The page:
The Moon is seriously old and our objective here at Moon Zoo is to study its surface with the time and detail that cannot be afforded by a small team of scientists. Earth’s closest neighbour and only natural satellite represents the largest and brightest object in the sky second to the Sun, and plays a crucial physical role to life here on Earth. But as the only other body to have been walked upon by man, what do we actually know about the Moon? Why is it so important to continue to study? And what can Moon Zoo’s 47,000 participants do to help?
One of the main focusses at Moon Zoo is to examine the distribution of craters in various regions in terms of their size and frequency. By determining this relationship, we can then independently estimate surface ages of different areas that have been examined by the community. Discerning these surface ages is key to understanding the history of the early Solar System, as the Moon is thought to have formed just 30-50 million years after its birth 4.5 billion years ago. The colossal impact of the Mars-sized body, Theia, into the early Earth stripped the outermost layer of our planet and returned it to a molten state, whilst the ejecta was captured in orbit and accreted to form the Moon. Although not perfect, this hypothesis explains the relatively small size of the Moon’s core and overall lower density, since it coalesced mostly from lighter crustal material. Whilst the Moon’s internal structure is differentiated into a core, mantle and crust in a similar way to the Earth’s, its rapid cooling saw tectonic and volcanic activity cease around 3.5 billion years ago. The combination of the Moon’s inactive geology and highly tenuous atmosphere has enabled its surface to become one of the most ancient, and well-preserved in the Solar System. From this almost perfectly kept record, we are not only able to look into the Moon’s past, but also unravel some of the mysteries surrounding the Earth’s history, the early Sun, and previous Solar System environments.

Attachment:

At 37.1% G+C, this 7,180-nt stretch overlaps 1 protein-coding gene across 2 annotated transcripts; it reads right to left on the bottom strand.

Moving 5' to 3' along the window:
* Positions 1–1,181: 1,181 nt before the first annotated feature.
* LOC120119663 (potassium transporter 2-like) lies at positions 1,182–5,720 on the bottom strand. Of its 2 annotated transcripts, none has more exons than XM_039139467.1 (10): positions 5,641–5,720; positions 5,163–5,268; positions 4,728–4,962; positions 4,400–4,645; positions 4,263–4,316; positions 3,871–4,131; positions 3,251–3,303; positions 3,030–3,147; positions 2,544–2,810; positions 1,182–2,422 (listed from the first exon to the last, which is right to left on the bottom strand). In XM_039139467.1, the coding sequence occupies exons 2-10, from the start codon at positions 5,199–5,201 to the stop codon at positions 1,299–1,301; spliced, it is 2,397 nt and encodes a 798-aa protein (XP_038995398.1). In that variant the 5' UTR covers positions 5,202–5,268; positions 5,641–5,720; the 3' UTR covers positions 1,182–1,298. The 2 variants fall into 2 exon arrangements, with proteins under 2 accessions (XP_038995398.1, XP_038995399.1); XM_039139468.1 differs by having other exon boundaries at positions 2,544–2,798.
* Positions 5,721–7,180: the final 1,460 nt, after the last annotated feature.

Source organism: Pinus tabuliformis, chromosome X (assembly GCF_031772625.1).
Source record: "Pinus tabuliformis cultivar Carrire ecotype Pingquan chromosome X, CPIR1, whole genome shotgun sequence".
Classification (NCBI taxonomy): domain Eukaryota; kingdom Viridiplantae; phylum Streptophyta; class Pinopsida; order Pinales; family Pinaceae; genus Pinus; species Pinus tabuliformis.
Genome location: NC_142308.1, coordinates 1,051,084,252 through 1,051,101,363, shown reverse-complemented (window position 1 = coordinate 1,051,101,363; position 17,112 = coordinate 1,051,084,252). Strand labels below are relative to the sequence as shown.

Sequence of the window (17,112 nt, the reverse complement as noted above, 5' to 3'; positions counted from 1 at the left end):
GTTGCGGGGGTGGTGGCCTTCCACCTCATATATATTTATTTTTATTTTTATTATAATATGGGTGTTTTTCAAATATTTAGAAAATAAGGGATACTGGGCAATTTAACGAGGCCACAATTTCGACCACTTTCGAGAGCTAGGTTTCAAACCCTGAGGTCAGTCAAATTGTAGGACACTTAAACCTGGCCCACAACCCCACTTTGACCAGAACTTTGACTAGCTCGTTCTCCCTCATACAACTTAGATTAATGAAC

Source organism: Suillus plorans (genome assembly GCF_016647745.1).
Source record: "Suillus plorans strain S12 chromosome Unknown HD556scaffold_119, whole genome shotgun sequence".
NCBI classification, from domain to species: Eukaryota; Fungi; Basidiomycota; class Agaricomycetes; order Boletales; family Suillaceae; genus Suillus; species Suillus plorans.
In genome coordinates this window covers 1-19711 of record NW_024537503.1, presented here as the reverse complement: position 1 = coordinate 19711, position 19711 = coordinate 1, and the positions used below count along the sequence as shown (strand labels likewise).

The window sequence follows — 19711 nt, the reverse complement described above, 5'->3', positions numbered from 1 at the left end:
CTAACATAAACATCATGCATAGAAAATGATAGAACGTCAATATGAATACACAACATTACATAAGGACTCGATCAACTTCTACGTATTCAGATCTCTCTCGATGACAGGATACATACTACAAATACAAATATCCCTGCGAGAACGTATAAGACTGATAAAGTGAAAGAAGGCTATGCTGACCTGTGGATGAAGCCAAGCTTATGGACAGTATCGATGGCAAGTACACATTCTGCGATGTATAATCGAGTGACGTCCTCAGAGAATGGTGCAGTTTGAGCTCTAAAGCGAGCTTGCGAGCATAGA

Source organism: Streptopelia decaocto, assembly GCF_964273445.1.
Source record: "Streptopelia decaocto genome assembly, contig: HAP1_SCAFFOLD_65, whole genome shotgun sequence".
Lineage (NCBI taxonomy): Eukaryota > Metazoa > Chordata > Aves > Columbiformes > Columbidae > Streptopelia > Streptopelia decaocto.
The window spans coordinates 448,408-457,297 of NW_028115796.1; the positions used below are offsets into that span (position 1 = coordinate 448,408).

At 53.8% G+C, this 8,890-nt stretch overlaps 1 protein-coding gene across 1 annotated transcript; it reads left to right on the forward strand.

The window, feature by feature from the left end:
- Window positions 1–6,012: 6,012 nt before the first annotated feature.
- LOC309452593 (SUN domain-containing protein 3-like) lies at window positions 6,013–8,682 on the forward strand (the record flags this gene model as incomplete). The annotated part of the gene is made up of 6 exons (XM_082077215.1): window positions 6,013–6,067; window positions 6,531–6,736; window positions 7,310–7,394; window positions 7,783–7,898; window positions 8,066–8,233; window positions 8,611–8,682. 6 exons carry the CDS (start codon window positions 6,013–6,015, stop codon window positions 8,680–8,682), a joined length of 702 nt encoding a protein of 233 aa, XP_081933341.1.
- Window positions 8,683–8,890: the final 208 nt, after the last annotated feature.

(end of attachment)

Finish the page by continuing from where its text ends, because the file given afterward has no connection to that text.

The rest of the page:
On Earth, tectonic, volcanic, and weathering activity has destroyed much of its early record, which is why we look to the Moon to understand our own history. We use observations of different surface features and lunar samples to date particular regions, which can help indicate events that occurred in the inner Solar System. This can, for example, be used to date periods of heavy bombardment from asteroids, which enables us to investigate the frequency of such events in Earth’s history. The samples obtained from the Moon originate from its outermost layer, known as the regolith, which is comprised of fine dust formed by impact processes. The Moon’s practically vacuous atmosphere does little to interfere with this layer, so it is able to preserve the impact fragments and provide insight into the composition and origin of colliding bodies. The regolith also incorporates particles from the solar wind, which allows us to examine how the Sun has changed over its lifetime.
Moon Zoo is helping to uncover the lunar geological evolution by analysing high-resolution images from NASA’s Lunar Reconnaissance Orbiter (LRO), in order to expand our knowledge of past impact, tectonic and volcanic activity on the Moon. Alongside crater counting, the other current primary focus is the identification of boulders, which can indicate depth of unconsolidated material. Another outcome of this search will be the production of boulder-density maps, which can be used for future lunar missions to indicate safe (or very hazardous!) landing sites.